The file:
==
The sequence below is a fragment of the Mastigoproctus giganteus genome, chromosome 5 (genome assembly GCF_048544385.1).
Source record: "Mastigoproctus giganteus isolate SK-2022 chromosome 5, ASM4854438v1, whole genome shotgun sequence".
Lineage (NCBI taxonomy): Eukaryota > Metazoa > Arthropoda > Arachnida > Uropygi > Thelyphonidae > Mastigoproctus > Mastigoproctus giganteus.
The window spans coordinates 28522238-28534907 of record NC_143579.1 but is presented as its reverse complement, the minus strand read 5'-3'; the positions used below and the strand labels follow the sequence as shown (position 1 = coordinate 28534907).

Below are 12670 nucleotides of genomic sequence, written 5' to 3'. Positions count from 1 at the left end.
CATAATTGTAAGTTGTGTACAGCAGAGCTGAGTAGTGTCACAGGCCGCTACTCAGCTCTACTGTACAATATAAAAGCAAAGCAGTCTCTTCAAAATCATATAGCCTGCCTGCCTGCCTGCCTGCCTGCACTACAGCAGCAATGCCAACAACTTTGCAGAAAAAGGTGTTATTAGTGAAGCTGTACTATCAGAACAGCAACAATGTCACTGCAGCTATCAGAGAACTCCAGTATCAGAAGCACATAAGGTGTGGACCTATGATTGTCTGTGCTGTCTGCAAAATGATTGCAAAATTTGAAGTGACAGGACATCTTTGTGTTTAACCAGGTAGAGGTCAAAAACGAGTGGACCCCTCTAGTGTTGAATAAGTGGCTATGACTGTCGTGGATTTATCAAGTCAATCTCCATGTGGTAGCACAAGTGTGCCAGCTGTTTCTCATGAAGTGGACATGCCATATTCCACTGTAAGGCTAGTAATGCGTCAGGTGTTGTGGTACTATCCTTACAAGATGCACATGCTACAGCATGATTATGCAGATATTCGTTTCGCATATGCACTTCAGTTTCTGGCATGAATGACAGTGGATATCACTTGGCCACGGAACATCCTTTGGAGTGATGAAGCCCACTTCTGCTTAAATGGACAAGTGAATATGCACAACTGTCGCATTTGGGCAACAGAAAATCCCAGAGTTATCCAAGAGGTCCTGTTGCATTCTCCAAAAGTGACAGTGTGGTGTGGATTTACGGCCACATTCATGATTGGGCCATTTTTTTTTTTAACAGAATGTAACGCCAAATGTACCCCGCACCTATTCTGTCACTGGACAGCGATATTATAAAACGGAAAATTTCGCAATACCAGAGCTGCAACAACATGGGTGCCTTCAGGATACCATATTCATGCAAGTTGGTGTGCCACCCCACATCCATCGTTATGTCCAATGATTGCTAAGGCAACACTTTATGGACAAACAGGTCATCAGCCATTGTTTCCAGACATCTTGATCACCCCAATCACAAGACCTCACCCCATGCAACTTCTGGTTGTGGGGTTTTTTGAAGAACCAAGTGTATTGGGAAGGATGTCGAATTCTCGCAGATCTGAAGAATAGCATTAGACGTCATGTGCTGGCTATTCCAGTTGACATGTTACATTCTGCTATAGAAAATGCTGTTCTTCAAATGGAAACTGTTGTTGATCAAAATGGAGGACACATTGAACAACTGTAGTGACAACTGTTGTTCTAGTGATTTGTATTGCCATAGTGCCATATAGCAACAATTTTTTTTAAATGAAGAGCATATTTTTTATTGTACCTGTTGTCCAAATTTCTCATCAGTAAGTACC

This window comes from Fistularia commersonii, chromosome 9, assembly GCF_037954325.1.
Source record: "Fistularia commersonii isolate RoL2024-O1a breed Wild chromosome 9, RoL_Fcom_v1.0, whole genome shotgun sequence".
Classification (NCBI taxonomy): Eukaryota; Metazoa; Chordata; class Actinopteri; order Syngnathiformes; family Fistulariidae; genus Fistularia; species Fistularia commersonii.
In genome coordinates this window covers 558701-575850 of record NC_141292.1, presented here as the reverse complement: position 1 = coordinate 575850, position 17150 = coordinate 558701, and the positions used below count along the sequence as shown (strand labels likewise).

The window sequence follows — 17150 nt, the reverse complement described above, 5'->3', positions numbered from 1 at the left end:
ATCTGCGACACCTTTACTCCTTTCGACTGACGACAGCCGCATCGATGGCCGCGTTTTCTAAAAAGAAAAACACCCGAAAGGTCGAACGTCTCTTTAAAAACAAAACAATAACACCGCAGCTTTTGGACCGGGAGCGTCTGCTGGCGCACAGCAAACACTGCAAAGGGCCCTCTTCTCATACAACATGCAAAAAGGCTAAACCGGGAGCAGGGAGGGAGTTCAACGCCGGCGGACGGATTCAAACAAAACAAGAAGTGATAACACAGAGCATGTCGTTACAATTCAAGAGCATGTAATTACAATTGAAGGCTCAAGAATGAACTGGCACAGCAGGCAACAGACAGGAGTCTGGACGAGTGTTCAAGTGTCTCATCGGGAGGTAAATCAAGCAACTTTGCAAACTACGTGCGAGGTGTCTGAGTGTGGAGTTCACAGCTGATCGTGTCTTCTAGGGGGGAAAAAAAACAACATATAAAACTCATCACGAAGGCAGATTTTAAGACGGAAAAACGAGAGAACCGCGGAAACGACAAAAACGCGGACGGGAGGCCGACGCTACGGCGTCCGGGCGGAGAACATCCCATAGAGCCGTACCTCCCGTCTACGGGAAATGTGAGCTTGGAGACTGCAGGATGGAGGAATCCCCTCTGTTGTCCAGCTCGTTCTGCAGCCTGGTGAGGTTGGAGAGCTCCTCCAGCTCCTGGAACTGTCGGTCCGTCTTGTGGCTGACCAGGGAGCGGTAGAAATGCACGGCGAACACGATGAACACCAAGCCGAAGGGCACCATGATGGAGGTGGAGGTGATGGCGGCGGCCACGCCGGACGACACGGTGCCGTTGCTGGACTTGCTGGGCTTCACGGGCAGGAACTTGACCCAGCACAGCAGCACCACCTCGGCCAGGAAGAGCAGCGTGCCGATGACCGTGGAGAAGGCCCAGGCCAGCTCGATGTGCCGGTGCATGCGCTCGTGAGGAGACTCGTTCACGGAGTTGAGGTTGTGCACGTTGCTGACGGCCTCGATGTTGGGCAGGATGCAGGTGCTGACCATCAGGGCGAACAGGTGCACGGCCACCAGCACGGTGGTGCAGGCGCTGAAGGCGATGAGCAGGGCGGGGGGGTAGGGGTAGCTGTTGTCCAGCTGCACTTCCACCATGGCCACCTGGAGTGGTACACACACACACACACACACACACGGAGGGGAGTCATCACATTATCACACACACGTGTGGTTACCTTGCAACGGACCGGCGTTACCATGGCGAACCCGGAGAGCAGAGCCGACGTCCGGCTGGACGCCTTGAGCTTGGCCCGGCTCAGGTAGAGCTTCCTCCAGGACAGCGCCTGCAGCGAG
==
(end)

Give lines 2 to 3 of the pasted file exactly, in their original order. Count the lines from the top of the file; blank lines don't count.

Source record: "Mastigoproctus giganteus isolate SK-2022 chromosome 5, ASM4854438v1, whole genome shotgun sequence".
Lineage (NCBI taxonomy): Eukaryota > Metazoa > Arthropoda > Arachnida > Uropygi > Thelyphonidae > Mastigoproctus > Mastigoproctus giganteus.